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Making Geologic Maps with GIS

Article Author(s): 

Janel Day

Geographic Information System (GIS) operations are in full swing as the STATEMAP 2013 program nears completion. AZGS geologists are working to complete a total of six maps by mid-September. These maps are the culmination of a year’s worth of field data collection, data synthesis and compilation. Each map has a corresponding GIS database tailored to accommodate geologic map data. The database contains all of the spatial and descriptive information about the geology for the mapped area.

Geologic map production begins in the field. Geologists spend several months traversing pre-defined areas of Arizona’s landscape to collect geologic information about that area. Geologists collect qualitative and quantitative information in the form of observations in a field notebook or on a topographic map.

Geologists use a GPS (global positioning system receiver) to identify observation locations. At each location, the geologist records GPS waypoint information, including the waypoint identifier and geographic coordinates (latitude and longitude). In any given year, a geologist may collect 2,000+ waypoints.

GPS device used by geologists in the field.GPS device used by geologists in the field.
Observations recorded in field notebook. Observations include waypoints, qualitative and quantitative geologic information.​​Observations recorded in field notebook. Observations include waypoints, qualitative and quantitative geologic information.

Observations recorded on field sheet. Field sheet is a topographic map with annotations.Observations recorded on field sheet. Field sheet is a topographic map with annotations.

Scanned field sheet in ArcMap. Black lines represent contacts, orange area represents dacite – a volcanic rock - and labeled blue dots represent waypoints.

Scanned field sheet in ArcMap. Black lines represent contacts, orange area represents dacite – a volcanic rock - and labeled blue dots represent waypoints.

Middle Water SpringAnnotated Middle Water Spring geologic map layout.

For each waypoint, geologists record one or many observations about the physical characteristics of the rock or geologic setting. These observations are recorded in a field notebook or on a field sheet.

At the end of field season, the geologists return to the office to synthesize and compile field data into a map. This process begins by entering field data into a GIS; software used to manage and symbolize geospatial data.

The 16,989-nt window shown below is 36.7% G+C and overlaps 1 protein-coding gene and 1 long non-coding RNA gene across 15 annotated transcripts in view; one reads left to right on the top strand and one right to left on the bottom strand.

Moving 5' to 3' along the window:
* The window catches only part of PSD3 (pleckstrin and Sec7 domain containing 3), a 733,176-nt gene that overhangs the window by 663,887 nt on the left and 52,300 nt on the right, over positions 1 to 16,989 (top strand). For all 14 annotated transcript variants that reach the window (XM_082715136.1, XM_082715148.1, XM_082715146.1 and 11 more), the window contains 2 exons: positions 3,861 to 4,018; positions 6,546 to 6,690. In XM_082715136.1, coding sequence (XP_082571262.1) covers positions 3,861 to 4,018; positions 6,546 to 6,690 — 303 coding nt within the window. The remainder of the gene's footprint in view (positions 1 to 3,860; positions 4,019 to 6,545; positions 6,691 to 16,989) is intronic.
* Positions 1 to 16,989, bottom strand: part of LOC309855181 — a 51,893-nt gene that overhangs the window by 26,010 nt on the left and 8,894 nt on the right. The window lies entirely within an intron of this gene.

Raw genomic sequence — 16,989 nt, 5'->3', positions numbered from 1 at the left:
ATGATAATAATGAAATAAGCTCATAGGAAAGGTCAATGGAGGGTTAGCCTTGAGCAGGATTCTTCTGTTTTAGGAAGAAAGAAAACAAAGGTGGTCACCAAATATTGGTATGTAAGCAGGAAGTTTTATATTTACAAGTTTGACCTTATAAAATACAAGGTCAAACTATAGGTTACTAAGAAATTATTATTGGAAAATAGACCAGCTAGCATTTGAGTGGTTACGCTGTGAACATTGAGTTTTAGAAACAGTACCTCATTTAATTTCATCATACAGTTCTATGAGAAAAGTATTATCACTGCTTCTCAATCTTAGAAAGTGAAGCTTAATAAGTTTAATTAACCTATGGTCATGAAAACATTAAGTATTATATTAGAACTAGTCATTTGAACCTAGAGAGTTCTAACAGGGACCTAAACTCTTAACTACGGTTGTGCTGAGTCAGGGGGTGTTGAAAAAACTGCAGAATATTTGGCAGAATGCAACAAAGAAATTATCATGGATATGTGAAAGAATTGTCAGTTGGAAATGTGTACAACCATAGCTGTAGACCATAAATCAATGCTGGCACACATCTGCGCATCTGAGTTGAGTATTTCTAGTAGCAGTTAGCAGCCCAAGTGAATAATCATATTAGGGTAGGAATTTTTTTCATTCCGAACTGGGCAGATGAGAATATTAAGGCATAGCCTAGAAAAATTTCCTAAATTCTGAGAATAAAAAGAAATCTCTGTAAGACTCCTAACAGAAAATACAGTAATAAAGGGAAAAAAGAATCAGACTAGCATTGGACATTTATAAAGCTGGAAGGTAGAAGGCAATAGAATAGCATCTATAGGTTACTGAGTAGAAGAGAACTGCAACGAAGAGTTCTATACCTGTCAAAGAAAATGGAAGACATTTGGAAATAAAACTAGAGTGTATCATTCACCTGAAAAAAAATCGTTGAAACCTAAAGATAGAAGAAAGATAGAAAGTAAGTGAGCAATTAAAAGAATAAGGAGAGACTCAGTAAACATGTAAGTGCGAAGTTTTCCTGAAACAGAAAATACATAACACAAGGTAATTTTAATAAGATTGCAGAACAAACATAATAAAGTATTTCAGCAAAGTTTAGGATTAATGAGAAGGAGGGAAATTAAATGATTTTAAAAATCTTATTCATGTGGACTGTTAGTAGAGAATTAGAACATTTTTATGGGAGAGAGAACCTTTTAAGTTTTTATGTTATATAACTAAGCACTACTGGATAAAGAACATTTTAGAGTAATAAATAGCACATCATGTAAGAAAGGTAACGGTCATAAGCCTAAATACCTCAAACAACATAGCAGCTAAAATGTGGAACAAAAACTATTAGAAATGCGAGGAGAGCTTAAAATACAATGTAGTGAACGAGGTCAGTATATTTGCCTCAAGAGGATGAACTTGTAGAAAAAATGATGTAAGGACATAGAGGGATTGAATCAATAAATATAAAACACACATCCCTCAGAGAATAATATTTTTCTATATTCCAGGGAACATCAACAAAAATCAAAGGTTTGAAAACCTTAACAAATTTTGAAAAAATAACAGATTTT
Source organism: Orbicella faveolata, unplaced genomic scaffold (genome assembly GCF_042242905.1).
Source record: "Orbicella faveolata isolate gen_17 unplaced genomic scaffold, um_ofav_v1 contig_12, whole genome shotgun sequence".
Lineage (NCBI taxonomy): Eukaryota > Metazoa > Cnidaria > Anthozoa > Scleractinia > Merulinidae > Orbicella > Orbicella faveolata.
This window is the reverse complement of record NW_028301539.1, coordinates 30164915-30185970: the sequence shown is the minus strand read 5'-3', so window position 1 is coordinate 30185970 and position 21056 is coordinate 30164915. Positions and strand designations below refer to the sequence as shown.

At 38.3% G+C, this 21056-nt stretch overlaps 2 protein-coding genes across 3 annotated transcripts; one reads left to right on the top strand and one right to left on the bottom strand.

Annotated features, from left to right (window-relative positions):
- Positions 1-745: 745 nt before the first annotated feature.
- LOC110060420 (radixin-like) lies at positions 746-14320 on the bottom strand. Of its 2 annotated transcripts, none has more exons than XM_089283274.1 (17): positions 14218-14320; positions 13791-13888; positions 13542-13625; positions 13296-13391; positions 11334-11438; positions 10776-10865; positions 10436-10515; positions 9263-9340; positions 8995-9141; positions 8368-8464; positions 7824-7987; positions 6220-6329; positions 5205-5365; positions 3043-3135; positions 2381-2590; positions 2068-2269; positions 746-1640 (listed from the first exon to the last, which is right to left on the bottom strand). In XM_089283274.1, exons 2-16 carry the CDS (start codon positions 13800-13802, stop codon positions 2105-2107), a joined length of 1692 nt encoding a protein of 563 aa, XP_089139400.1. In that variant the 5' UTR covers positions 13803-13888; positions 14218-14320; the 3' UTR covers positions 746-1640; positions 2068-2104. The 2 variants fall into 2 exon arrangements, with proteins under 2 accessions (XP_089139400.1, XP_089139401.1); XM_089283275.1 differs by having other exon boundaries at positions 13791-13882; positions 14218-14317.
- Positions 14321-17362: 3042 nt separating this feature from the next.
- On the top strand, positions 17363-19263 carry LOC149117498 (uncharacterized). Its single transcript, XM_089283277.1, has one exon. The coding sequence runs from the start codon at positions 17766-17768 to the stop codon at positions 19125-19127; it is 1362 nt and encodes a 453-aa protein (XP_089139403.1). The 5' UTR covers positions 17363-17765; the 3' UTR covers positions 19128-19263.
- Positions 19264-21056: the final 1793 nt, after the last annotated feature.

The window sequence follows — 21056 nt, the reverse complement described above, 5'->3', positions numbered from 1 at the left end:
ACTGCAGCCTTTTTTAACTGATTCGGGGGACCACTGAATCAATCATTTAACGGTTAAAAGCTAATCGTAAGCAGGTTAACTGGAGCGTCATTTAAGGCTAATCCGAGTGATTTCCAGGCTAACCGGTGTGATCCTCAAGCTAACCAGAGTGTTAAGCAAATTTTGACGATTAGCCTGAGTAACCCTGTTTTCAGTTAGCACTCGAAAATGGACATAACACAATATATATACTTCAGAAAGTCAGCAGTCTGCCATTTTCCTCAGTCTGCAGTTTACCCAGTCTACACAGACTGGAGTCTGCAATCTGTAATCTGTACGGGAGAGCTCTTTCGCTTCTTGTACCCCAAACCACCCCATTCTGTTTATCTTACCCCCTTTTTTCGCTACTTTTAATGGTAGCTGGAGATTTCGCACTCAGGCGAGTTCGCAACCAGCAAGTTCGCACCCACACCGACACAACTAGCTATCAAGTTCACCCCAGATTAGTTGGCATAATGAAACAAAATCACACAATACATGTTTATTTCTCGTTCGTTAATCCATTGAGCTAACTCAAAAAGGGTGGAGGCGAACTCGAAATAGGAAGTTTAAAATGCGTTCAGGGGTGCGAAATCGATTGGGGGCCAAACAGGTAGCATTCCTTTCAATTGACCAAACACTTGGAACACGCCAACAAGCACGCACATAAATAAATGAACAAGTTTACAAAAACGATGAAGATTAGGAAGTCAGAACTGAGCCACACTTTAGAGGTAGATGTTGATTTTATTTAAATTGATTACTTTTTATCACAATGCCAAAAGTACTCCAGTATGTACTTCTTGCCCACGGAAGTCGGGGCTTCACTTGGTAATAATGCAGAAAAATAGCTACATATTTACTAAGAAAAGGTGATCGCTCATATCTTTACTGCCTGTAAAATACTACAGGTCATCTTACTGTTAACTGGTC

To use GIS for geologic map production, field observations need to be converted to a data format that can be read by a computer. Data in the field notebook are entered into an Excel spreadsheet. These data are then imported into the geologic map, GIS database. Field sheets are scanned into the computer, producing an image file that can be georeferenced in ArcMap™, the user interface of the GIS data editing, managing and visualization environment.

In ArcMap™, geologists then digitize geologic features from the georeferenced field sheet image. The geologists begins digitizing lines that represent contacts – the surface along which two rocks meet. The geologist uses any combination of the georeferenced map, imagery and other visual data to identify these boundaries between units. These contact lines are stored in the geologic map database. Descriptive characteristics about each line are stored with that line feature in the database. From the contact lines, areas representing the geologic unit formation are created. Folds, dikes, structural observations are also added to the database.

The map compilation process continues until the geologist has created and described all features in the map area. At this point, the database is handed off to the cartographer to create the map layout for publication.

The Middle Water Spring geologic map layout was a STATEMAP 2011 deliverable. All of the information on this map is contained in a geologic map database. A subset of the geologic unit descriptions from this geologic map database is shown in the table. Arrows point from the GIS data table where geologic unit attributes are stored to the location on the geologic map layout where this information is displayed.

After the essential map elements are in place on the layout – the geologic map features, line work, description, stratigraphic column, cross section and map parameters (scale, projection, north arrow and collar information) – the map undergoes rigorous review to improve and enhance map quality. A final draft is handed off to State Geologist Lee Allison for his comments and final approval to publish. Once formally published, the map and any accompanying report are made available online at the AZGS’s Document Repository.

If the geologic map ever needs to be updated in the future, it can be easily done with GIS. With the data in a GIS database, when the map data is updated, the published map can be instantly updated.

Geoscience Information Manager
Arizona Geological Survey

 

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